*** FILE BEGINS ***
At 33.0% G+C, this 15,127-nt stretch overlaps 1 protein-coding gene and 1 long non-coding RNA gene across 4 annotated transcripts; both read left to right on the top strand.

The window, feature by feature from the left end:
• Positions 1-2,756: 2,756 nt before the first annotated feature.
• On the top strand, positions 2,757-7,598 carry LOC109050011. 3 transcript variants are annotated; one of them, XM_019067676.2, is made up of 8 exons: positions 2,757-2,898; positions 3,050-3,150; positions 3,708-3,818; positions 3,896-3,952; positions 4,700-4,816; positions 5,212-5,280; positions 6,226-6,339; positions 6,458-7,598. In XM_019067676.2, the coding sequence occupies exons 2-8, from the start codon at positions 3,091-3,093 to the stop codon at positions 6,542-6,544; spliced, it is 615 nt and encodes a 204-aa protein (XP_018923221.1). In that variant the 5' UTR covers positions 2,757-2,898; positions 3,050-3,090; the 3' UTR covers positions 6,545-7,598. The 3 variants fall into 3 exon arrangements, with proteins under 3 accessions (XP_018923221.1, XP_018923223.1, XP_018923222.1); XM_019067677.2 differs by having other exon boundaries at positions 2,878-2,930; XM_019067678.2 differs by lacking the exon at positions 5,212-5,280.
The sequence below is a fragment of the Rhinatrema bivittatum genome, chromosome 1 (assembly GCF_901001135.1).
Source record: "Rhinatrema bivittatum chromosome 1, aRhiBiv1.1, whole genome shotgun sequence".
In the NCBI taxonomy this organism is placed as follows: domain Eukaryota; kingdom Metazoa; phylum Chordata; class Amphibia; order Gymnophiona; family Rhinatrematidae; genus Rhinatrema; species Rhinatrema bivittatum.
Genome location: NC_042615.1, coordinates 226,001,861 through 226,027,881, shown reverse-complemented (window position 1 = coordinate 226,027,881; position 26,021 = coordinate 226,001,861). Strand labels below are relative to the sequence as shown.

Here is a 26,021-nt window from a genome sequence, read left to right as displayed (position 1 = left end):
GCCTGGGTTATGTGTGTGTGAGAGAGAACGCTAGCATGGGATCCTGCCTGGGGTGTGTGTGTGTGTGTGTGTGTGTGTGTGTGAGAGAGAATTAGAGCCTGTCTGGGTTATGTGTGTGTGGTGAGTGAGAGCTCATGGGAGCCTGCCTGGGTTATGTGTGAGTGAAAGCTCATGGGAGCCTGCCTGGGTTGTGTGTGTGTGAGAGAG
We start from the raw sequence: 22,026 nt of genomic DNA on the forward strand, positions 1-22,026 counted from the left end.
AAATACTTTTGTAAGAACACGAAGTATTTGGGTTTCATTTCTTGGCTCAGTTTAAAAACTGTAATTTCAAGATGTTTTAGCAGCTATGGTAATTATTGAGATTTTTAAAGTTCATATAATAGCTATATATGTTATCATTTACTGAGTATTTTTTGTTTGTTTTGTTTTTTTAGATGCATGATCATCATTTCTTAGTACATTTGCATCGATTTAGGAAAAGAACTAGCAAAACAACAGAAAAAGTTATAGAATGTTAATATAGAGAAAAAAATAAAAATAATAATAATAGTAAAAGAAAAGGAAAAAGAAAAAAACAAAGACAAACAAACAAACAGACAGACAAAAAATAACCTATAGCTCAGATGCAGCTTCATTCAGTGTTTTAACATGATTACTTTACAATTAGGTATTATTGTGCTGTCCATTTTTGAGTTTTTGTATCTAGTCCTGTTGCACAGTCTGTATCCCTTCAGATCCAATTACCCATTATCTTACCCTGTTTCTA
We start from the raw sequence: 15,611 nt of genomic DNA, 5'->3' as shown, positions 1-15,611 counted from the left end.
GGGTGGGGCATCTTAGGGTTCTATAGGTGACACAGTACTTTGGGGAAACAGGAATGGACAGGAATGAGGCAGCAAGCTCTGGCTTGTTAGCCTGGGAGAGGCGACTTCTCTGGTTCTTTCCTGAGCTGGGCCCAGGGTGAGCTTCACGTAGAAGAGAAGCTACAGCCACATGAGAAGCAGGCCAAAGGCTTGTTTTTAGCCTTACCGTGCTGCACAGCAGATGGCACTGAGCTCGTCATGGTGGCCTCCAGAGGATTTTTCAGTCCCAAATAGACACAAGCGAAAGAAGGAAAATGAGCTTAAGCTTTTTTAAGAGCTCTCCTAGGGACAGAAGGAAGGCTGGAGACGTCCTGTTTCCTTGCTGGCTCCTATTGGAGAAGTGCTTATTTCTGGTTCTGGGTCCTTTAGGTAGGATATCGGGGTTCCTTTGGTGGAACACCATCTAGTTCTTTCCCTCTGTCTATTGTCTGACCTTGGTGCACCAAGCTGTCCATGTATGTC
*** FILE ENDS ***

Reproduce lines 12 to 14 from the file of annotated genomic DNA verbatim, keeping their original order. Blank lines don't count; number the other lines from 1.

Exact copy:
AAATACTTTTGTAAGAACACGAAGTATTTGGGTTTCATTTCTTGGCTCAGTTTAAAAACTGTAATTTCAAGATGTTTTAGCAGCTATGGTAATTATTGAGATTTTTAAAGTTCATATAATAGCTATATATGTTATCATTTACTGAGTATTTTTTGTTTGTTTTGTTTTTTTAGATGCATGATCATCATTTCTTAGTACATTTGCATCGATTTAGGAAAAGAACTAGCAAAACAACAGAAAAAGTTATAGAATGTTAATATAGAGAAAAAAATAAAAATAATAATAATAGTAAAAGAAAAGGAAAAAGAAAAAAACAAAGACAAACAAACAAACAGACAGACAAAAAATAACCTATAGCTCAGATGCAGCTTCATTCAGTGTTTTAACATGATTACTTTACAATTAGGTATTATTGTGCTGTCCATTTTTGAGTTTTTGTATCTAGTCCTGTTGCACAGTCTGTATCCCTTCAGATCCAATTACCCATTATCTTACCCTGTTTCTA
We start from the raw sequence: 15,611 nt of genomic DNA, 5'->3' as shown, positions 1-15,611 counted from the left end.
GGGTGGGGCATCTTAGGGTTCTATAGGTGACACAGTACTTTGGGGAAACAGGAATGGACAGGAATGAGGCAGCAAGCTCTGGCTTGTTAGCCTGGGAGAGGCGACTTCTCTGGTTCTTTCCTGAGCTGGGCCCAGGGTGAGCTTCACGTAGAAGAGAAGCTACAGCCACATGAGAAGCAGGCCAAAGGCTTGTTTTTAGCCTTACCGTGCTGCACAGCAGATGGCACTGAGCTCGTCATGGTGGCCTCCAGAGGATTTTTCAGTCCCAAATAGACACAAGCGAAAGAAGGAAAATGAGCTTAAGCTTTTTTAAGAGCTCTCCTAGGGACAGAAGGAAGGCTGGAGACGTCCTGTTTCCTTGCTGGCTCCTATTGGAGAAGTGCTTATTTCTGGTTCTGGGTCCTTTAGGTAGGATATCGGGGTTCCTTTGGTGGAACACCATCTAGTTCTTTCCCTCTGTCTATTGTCTGACCTTGGTGCACCAAGCTGTCCATGTATGTC